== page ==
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Cellular Basis for Regulation of Tumor Growth

  • Robert Evans
Part of the Contemporary Topics in Immunobiology book series (CTI, volume 10)

Abstract

The association of host-derived cells with progressing transplantable tumors raises several important issues. For example, the relevance of the host cells to tumor growth is not clear, and the mechanisms that determine whether macrophages, lymphocytes, or granulocytes infiltrate the tumor mass are not understood. Similarly, it is not clear whether tumor-associated host cells (TAHC) play a role in therapy-induced regression, and to what extent manipulation of TAHC is possible either within the tumor or before they reach the tumor (see review by Evans, 1977c). Other questions arise from these, such as whether any influence that TAHC may appear to exert on tumor growth (induced regression or stimulation) is mediated directly, by soluble mediators or by acting in cooperation with other cell types. Moreover, while an effect may appear to occur locally, that is, progression or regression may be associated with the presence of particular cell types, the effect may actually be mediated from a distance, for example, by soluble mediators that originate at a distant site and circulate through the tumor and react directly with the neoplastic cells or with tumor-associated host effector cells. Dissection of the wide array of reactions that probably occur is obviously difficult and complex, but as a starting point it is a reasonable assumption that some of the answers may lie at the site of tumor growth, not necessarily to the exclusion of reactions occurring peripherally but perhaps in concert with them. This is not a comprehensive review and will cover only certain aspects of the cellular basis for regulation of tumor growth, having special reference to events occurring at the level of the tumor mass. Some experiments on the accumulation of host cells will be described, together with a discussion on the implications of such accumulation. The review will explore the possibility that tumor progression might be associated with cells able to enhance neoplastic cell proliferation directly, or indirectly by preventing cells generally associated with graft rejection from expressing cytotoxicity. Finally, the effects of drugs on the cellular composition of tumors during regression and regrowth following a period of remission will be discussed.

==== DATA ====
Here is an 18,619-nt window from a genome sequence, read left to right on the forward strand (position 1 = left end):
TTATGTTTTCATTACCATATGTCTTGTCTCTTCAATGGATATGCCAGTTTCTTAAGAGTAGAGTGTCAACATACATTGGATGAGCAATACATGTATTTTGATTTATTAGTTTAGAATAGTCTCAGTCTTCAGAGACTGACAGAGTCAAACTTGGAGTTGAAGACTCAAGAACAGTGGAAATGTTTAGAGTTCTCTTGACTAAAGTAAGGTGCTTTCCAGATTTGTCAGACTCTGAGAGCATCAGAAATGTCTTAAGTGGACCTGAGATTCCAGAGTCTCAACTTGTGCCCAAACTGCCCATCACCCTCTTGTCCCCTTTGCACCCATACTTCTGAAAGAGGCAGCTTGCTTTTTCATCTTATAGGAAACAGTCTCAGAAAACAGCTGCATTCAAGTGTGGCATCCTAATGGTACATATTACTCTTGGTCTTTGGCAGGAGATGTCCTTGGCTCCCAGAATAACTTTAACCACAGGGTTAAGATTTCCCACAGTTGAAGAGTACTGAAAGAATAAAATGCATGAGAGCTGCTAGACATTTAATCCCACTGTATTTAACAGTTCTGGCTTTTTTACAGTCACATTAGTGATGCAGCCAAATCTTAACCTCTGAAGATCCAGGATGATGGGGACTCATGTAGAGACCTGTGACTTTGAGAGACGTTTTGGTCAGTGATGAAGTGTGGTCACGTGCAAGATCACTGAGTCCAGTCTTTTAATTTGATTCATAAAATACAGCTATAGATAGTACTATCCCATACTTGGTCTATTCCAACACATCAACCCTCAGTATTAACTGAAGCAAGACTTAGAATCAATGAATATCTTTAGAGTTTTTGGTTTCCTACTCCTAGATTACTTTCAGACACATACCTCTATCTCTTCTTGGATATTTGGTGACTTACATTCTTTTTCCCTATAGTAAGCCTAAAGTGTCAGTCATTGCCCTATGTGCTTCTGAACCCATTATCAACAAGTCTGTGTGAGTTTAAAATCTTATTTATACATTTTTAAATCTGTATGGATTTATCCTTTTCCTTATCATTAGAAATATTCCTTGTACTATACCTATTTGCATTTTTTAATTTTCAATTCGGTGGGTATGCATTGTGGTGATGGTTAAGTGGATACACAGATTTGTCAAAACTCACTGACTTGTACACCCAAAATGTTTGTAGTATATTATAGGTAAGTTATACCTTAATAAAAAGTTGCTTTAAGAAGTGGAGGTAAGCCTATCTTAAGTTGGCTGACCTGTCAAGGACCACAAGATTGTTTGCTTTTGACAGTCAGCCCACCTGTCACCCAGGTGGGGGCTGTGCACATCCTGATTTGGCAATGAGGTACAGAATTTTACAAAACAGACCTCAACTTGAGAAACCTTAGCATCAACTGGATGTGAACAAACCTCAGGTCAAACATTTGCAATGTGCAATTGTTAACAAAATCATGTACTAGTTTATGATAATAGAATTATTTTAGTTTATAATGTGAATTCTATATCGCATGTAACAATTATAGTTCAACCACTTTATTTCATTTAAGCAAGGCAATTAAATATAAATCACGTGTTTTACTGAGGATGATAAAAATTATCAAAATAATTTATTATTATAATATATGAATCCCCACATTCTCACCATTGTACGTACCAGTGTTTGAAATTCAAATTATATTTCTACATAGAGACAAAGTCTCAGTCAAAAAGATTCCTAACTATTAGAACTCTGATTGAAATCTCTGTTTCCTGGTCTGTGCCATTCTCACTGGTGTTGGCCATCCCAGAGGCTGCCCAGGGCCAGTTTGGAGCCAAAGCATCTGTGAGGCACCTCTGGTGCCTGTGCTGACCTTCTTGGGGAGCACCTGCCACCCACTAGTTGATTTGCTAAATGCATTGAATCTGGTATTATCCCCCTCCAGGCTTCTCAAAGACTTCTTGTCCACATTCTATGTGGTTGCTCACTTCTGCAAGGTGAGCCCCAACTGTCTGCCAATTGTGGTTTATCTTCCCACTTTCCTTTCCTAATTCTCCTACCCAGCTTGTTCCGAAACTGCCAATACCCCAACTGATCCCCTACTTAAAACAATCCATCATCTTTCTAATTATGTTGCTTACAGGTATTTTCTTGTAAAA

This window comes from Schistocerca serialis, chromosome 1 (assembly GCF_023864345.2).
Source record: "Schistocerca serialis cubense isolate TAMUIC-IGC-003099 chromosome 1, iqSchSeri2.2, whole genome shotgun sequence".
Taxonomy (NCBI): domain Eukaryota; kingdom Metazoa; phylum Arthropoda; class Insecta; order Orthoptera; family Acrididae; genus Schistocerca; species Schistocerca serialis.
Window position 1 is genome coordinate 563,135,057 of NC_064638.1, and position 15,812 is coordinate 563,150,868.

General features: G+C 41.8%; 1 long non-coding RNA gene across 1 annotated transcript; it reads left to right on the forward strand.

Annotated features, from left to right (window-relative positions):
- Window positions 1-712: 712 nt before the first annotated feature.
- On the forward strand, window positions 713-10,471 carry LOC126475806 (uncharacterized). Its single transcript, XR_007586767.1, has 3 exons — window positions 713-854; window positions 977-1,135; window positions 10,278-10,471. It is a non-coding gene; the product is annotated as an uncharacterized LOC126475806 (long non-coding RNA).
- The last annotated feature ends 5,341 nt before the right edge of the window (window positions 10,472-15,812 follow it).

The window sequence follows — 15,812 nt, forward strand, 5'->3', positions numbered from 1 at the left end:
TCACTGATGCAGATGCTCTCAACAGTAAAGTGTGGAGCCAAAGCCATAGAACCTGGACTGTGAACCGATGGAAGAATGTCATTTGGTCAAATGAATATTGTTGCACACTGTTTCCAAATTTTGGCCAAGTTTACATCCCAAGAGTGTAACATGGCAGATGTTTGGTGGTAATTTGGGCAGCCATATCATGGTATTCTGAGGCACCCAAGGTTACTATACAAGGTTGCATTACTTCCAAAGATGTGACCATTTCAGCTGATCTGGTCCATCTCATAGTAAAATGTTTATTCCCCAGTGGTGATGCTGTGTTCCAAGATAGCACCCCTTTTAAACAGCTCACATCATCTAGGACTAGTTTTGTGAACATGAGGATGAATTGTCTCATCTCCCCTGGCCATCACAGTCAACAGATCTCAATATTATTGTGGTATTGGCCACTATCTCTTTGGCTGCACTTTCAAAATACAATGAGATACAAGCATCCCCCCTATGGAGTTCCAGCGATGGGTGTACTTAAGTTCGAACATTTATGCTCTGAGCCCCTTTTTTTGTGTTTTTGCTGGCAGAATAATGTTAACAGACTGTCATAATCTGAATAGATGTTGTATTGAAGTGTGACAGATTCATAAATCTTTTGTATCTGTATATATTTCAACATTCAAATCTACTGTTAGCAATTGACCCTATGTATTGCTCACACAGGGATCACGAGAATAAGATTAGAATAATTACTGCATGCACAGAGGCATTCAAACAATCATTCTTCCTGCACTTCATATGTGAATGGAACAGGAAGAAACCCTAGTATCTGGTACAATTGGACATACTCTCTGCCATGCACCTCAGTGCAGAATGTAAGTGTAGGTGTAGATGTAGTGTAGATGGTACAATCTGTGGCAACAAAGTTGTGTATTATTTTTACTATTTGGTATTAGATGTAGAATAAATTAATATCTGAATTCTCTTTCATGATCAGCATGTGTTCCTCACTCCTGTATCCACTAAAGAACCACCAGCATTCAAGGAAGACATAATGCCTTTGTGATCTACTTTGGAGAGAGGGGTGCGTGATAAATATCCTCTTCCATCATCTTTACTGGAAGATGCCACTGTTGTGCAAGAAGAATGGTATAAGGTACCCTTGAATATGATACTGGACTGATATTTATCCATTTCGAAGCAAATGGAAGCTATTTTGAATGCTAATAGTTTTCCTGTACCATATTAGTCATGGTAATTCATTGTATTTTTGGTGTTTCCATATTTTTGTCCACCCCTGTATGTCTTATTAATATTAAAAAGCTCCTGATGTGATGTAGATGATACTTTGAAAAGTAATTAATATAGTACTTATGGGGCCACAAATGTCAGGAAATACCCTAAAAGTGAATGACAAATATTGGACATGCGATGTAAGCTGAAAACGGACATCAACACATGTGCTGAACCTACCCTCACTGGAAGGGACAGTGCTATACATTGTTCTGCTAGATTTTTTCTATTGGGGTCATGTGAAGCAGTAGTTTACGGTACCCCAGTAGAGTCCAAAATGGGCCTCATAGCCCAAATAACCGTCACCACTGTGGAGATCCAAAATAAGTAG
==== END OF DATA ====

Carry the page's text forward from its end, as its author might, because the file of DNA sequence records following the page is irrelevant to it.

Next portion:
Keywords

Neoplastic Cell Cellular Basis Irradiate Mouse Tumor Cell Implantation Whole Body Irradiation 
These keywords were added by machine and not by the authors. This process is experimental and the keywords may be updated as the learning algorithm improves.

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Copyright information

© Springer Science+Business Media New York 1980

Authors and Affiliations

  • Robert Evans
    • 1
  1. 1.The Jackson LaboratoryBar HarborUSA

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